By Alan Wong

March 2018

Since the release of last year’s financial report by accounting firm KPMG, sectors have been on the defensive, including ours. However, with the announcement of the provincial budget on March 12th, members of Manitoba’s film industry can breathe a (temporary) sigh of relief that no major changes were announced.

A coalition of industry representatives, of which ACTRA was a voice, proposed that a working group be formed to review the effectiveness of the Manitoba Film & Video Tax Credit, in order to help the government make an educated assessment. In his speech about our sector, Minister Friesen announced that they will be proceeding with this idea; the successful result of months of advocating by our industry associations and unions.

All of the research and information collected over the past few years on the impact of the creative industries, in particular – the booming film and television industry – will be used to help our case. Our stance is that a stable and consistent tax credit is a valuable and worthwhile investment in our industry: the hundreds of talented artists, craftspeople, technicians, and administrative staff who work, pay taxes, and are otherwise involved in making the city great. Not to mention all of the side businesses who benefit: vendors, hotels, caterers, just to name a few.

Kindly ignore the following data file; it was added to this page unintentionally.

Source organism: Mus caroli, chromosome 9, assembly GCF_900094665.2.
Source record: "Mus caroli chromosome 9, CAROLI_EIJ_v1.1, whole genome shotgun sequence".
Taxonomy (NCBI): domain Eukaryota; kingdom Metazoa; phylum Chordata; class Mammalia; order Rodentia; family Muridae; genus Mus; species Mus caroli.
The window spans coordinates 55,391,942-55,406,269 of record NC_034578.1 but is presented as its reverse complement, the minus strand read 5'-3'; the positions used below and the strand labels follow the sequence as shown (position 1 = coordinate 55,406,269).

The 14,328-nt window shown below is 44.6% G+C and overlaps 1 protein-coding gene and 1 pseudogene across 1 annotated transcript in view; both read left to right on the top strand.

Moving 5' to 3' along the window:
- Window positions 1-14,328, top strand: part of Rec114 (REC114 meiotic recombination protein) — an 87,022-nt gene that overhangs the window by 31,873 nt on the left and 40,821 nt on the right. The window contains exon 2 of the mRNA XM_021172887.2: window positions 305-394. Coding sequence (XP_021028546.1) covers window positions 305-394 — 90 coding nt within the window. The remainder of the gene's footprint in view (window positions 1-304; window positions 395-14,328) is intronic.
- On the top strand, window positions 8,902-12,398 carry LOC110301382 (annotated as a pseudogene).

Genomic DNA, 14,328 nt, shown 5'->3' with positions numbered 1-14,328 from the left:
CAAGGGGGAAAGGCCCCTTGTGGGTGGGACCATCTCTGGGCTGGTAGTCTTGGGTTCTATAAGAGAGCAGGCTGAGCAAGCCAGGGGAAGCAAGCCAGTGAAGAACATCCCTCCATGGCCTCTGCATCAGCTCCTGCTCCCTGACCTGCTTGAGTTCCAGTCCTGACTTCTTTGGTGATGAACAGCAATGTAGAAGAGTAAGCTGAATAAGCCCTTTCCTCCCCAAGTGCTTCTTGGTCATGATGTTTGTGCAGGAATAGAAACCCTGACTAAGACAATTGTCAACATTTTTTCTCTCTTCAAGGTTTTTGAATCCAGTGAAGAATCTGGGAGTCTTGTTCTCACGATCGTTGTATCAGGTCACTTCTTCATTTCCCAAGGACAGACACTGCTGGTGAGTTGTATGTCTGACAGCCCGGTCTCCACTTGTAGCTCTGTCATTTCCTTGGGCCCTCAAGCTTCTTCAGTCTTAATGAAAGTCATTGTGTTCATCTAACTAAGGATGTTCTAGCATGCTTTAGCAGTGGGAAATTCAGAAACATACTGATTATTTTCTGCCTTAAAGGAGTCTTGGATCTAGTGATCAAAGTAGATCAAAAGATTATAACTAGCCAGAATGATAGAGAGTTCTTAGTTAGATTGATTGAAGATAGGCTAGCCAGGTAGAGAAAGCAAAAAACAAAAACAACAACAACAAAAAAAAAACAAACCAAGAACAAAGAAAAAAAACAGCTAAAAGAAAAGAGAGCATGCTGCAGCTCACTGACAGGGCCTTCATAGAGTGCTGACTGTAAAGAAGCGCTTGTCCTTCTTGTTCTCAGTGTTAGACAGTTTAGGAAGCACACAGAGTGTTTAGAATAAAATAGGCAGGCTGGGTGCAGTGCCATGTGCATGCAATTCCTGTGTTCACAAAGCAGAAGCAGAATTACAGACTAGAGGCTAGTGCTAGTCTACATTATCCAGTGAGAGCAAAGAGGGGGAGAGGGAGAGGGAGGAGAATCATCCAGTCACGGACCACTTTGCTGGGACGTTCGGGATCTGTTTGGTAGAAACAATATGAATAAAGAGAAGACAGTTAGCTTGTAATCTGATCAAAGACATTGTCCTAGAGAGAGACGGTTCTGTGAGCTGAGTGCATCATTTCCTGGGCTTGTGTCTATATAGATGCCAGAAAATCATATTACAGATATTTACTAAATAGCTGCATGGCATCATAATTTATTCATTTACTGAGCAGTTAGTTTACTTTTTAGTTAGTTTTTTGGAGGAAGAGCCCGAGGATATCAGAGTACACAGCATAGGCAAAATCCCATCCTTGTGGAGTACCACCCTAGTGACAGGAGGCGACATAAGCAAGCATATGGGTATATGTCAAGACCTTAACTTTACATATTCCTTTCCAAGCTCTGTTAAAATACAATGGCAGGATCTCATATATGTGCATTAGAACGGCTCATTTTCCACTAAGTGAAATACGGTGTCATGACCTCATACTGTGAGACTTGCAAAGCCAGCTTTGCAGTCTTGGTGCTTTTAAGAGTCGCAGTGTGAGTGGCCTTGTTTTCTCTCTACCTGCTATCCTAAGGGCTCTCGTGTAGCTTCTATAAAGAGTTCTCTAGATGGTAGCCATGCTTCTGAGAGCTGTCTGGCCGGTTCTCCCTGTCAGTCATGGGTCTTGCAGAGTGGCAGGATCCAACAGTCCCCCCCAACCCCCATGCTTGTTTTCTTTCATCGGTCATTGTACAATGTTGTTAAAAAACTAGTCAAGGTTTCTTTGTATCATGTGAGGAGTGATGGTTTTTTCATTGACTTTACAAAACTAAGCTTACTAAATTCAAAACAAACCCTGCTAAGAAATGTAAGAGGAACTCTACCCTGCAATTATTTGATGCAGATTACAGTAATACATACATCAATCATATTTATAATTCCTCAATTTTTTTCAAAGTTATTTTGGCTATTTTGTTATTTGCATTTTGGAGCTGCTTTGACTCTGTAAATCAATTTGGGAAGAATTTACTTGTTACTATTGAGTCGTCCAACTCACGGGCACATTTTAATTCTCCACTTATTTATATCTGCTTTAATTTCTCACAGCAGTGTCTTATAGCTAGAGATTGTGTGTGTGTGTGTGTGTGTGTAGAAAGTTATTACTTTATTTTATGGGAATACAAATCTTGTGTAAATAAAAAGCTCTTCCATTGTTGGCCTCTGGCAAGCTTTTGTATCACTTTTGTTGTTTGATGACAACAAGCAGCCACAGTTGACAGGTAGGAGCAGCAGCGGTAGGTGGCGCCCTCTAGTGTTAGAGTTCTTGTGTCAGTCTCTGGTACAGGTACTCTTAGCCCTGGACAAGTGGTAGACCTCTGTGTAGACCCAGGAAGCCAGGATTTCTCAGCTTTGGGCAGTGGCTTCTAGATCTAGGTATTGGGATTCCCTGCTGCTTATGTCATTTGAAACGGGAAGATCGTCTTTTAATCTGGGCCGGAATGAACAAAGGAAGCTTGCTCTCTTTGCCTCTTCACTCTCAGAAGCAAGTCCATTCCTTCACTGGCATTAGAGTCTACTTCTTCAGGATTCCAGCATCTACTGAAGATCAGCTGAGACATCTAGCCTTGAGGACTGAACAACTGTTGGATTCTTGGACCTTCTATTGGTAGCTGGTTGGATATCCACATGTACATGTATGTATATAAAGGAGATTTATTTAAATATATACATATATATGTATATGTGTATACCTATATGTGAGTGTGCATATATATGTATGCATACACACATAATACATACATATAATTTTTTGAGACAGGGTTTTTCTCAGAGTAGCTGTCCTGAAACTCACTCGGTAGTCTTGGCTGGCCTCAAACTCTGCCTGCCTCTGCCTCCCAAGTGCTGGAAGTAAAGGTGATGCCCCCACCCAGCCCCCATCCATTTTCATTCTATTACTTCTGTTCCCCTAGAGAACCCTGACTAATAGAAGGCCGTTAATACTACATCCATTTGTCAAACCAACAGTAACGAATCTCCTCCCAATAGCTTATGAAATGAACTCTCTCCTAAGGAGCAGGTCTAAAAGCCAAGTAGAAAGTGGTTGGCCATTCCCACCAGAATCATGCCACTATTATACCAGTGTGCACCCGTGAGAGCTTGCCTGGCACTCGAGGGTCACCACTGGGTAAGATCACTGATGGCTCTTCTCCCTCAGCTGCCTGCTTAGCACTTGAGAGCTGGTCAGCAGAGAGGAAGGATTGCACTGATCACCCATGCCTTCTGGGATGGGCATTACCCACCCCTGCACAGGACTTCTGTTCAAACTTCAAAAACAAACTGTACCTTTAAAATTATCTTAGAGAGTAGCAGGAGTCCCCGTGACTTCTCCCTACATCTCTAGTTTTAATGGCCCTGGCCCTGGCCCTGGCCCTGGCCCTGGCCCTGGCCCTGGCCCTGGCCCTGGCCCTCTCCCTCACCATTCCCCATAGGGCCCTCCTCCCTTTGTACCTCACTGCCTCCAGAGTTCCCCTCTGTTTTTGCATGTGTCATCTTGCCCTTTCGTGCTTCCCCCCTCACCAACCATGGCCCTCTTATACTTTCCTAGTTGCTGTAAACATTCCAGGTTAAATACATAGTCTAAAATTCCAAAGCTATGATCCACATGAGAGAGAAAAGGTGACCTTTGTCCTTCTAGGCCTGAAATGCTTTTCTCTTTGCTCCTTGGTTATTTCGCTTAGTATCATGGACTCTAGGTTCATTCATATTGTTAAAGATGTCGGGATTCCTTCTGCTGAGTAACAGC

But this article is not to inundate you with facts and statistics, nor is it to tell you how great the tax credit is. You can find that information easily online and through organizations like On Screen Manitoba, or Manitobans for the Arts. This article is to offer gratitude to all of our members who have been pro-active during this time of insecurity. If you shared a post on social media, wrote a letter to your MLA, or even just talked about the issue with people in your circles, you were advocating for us, and for that – a huge THANK YOU!

The work isn’t done. however, as the committee has until June 30th to submit a report. We hope that the outcome will not only continue to support our industry, but see initiatives to help ease our growing pains (e.g. shortage of production space, skilled crew, etc.). It’s an exciting time to be an active and involved ACTRA member, and if it means more auditions, better roles, and more opportunities for you to practice your craft, then it is all worth it.